John Hancock - The Wealthy Rebel
John Hancock is one of those recognizable names from the American Revolution most of us know very little about. The truth is his leadership (and wealth) not only contributed to the start of the Revolution, but lent credibility to the upstart nation in it's first two decades of existence.
Becoming A Revolutionary
John Hancock inherited wealth and a merchant business as a young man from his uncle. Although he was known for his lavish lifestyle, he was also loved by many Bostonians because of his charitable giving and work for the city.
Hancock held important positions in Massachusetts as the revolution came near. Many of the first problems with British taxation involved ships he owned.
Though Hancock was a protégé of Samuel Adams, he spent time as a middle man between the rebels and Military Governor Thomas Gage. This helped keep the city running during turbulent times.
Eventually, Gage disbanded the colonial government.
In reaction to this, colonists formed the Massachusetts Provincial Government, which met outside the city.
Fully committing to the rebellion, Hancock was unanimously elected president of the Provincial Government.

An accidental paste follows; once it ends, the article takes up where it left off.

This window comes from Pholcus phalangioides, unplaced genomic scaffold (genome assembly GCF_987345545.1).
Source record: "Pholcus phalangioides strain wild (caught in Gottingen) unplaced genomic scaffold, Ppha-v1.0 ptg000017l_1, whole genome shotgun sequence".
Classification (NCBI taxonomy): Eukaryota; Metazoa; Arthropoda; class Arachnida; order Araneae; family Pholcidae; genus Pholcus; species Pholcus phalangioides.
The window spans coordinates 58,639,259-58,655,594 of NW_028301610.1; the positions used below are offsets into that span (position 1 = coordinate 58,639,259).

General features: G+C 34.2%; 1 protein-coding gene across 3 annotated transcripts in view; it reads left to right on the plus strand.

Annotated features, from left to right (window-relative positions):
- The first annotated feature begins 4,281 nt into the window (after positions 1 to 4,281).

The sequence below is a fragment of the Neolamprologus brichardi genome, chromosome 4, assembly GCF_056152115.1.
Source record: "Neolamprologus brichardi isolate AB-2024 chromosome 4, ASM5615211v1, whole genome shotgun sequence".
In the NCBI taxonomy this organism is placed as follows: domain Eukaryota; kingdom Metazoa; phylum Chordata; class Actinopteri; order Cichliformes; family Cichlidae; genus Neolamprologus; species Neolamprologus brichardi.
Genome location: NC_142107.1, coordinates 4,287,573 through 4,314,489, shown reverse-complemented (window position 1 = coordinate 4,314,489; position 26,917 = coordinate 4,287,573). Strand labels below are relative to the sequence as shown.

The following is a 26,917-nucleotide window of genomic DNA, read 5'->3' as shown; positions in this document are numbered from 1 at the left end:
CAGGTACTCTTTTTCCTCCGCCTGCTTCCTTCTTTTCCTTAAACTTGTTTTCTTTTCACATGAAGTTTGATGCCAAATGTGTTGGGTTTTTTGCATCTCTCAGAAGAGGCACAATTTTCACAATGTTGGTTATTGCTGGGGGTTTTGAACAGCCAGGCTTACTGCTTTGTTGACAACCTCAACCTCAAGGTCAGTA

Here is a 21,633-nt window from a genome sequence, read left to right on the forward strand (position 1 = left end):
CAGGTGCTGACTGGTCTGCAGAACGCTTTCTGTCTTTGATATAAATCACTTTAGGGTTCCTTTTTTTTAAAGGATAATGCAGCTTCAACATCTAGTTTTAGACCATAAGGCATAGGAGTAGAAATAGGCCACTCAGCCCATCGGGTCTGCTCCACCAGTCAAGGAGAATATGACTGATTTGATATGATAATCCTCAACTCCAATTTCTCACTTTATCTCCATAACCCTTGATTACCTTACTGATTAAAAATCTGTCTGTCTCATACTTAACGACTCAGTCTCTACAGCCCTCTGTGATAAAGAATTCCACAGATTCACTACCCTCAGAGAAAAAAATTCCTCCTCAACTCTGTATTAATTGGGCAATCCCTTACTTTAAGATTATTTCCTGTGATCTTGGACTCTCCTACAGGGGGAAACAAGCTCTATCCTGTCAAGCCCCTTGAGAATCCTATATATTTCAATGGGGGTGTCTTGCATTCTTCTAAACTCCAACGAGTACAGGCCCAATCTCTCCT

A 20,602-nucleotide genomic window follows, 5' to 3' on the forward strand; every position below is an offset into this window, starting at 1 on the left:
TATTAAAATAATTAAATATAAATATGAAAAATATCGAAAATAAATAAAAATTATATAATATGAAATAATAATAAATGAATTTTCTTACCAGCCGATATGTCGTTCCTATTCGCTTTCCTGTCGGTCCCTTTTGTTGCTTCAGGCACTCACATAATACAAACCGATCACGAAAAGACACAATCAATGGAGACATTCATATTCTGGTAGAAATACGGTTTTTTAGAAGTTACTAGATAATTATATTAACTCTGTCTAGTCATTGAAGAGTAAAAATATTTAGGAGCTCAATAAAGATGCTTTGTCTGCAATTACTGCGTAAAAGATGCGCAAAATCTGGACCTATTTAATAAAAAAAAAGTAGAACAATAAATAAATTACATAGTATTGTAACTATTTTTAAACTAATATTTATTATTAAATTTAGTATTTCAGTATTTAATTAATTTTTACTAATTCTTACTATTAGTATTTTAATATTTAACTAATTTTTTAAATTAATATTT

He was additionally elected to the First Continental Congress, though he did not attend.
Hancock began staying outside Boston, at his childhood home in Lexington.
When Paul Revere took his famous midnight ride, he was heading specifically to warn Hancock (and Adams) that the British were coming. There was concern their goal was to arrest him.
In hindsight, the British were just coming for ammunition in Concord, as Gage feared arresting Hancock and Adams would do more harm than good.
Hancock proceeded to the Second Continental Congress where he was elected president.
He is famous today for his signature on the Declaration of Independence. He allegedly wrote so big that ‘King George could read it without his spectacles.” But this, unfortunately, is a myth that developed in the 19th century.
The truth is, when copies of the Declaration were sent to the thirteen colonies and George Washington’s Army, Hancock was the ONLY person to sign them. (Well….so did secretary Charles Thomson, but we’ll get to him another day.)
John Hancock returned to Boston after the evacuation of the British. He would be elected Governor of Massachusetts for most of the remainder of his life.
Hancock returned to the Continental Congress briefly to sign the Articles of Confederation.
Years later, Hancock would be the President of the Massachusetts Ratifying Convention. He presided over this body when the (very close) vote was cast to support the U.S. Constitution.
It is often said that Hancock’s support of federalization is what helped ratification pass in Massachusetts. This, in turn, led to the Constitution being adopted across the United States.
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